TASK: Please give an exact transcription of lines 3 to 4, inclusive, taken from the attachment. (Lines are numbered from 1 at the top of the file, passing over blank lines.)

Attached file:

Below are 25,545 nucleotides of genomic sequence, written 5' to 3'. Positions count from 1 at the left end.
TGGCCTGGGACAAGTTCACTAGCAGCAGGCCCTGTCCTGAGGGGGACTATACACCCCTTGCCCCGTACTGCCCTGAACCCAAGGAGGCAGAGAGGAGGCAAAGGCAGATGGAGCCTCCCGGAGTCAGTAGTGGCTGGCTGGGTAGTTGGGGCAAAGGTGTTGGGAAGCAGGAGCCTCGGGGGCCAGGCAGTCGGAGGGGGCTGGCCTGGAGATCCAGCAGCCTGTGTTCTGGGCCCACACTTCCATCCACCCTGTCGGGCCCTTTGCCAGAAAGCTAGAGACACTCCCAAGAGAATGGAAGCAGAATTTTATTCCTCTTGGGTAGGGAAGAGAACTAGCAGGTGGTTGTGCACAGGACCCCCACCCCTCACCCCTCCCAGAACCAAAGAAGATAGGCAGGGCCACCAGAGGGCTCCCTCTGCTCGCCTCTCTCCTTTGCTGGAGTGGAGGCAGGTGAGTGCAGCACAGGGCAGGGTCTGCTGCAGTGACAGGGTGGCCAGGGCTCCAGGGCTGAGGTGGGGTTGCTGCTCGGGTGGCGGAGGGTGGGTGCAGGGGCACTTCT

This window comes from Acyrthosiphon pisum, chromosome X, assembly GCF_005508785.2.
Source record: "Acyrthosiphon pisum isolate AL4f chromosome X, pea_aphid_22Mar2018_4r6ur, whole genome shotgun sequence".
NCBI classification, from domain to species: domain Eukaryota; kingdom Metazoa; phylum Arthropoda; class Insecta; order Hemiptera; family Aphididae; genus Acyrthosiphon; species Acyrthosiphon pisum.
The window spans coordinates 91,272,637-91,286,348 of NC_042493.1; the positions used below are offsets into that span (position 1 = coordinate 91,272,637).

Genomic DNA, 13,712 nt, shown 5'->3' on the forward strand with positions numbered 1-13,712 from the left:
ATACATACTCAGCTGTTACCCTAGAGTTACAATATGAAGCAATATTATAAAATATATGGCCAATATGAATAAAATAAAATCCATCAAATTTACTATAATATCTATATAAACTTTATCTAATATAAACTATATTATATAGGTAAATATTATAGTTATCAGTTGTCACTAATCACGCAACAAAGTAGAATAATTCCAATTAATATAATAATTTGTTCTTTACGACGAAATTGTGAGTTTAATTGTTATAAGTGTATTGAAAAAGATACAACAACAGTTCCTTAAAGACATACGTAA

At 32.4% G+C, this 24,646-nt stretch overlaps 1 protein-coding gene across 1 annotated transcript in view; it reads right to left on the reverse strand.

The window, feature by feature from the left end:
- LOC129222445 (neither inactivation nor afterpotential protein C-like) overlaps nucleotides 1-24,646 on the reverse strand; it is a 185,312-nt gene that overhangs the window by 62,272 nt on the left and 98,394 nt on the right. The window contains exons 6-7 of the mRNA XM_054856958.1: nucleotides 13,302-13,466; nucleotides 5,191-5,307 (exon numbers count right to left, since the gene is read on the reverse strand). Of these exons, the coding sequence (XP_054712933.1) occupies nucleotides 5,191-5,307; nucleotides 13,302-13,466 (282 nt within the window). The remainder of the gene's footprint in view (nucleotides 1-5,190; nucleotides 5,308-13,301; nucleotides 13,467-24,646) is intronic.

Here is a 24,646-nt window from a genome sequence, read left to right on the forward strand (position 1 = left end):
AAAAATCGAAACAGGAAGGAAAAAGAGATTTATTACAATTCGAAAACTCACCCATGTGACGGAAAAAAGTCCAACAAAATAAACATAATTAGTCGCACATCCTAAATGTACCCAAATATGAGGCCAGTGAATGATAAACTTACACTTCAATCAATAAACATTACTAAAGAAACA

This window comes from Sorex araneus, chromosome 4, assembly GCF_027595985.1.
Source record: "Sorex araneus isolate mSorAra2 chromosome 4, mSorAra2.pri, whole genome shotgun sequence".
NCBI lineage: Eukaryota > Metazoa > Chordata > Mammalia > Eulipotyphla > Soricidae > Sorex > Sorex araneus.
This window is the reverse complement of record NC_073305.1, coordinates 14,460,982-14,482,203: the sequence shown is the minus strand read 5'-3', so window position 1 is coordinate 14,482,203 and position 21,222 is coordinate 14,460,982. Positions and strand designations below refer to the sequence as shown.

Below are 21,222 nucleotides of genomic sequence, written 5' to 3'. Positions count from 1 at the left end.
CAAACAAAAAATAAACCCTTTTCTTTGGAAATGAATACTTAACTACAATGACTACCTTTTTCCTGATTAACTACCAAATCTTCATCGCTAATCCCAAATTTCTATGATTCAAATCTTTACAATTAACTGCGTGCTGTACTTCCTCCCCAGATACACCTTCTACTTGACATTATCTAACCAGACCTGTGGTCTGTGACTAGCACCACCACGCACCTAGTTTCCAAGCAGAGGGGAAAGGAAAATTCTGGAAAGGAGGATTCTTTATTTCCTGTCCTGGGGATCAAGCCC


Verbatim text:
This window comes from Acyrthosiphon pisum, chromosome X, assembly GCF_005508785.2.
Source record: "Acyrthosiphon pisum isolate AL4f chromosome X, pea_aphid_22Mar2018_4r6ur, whole genome shotgun sequence".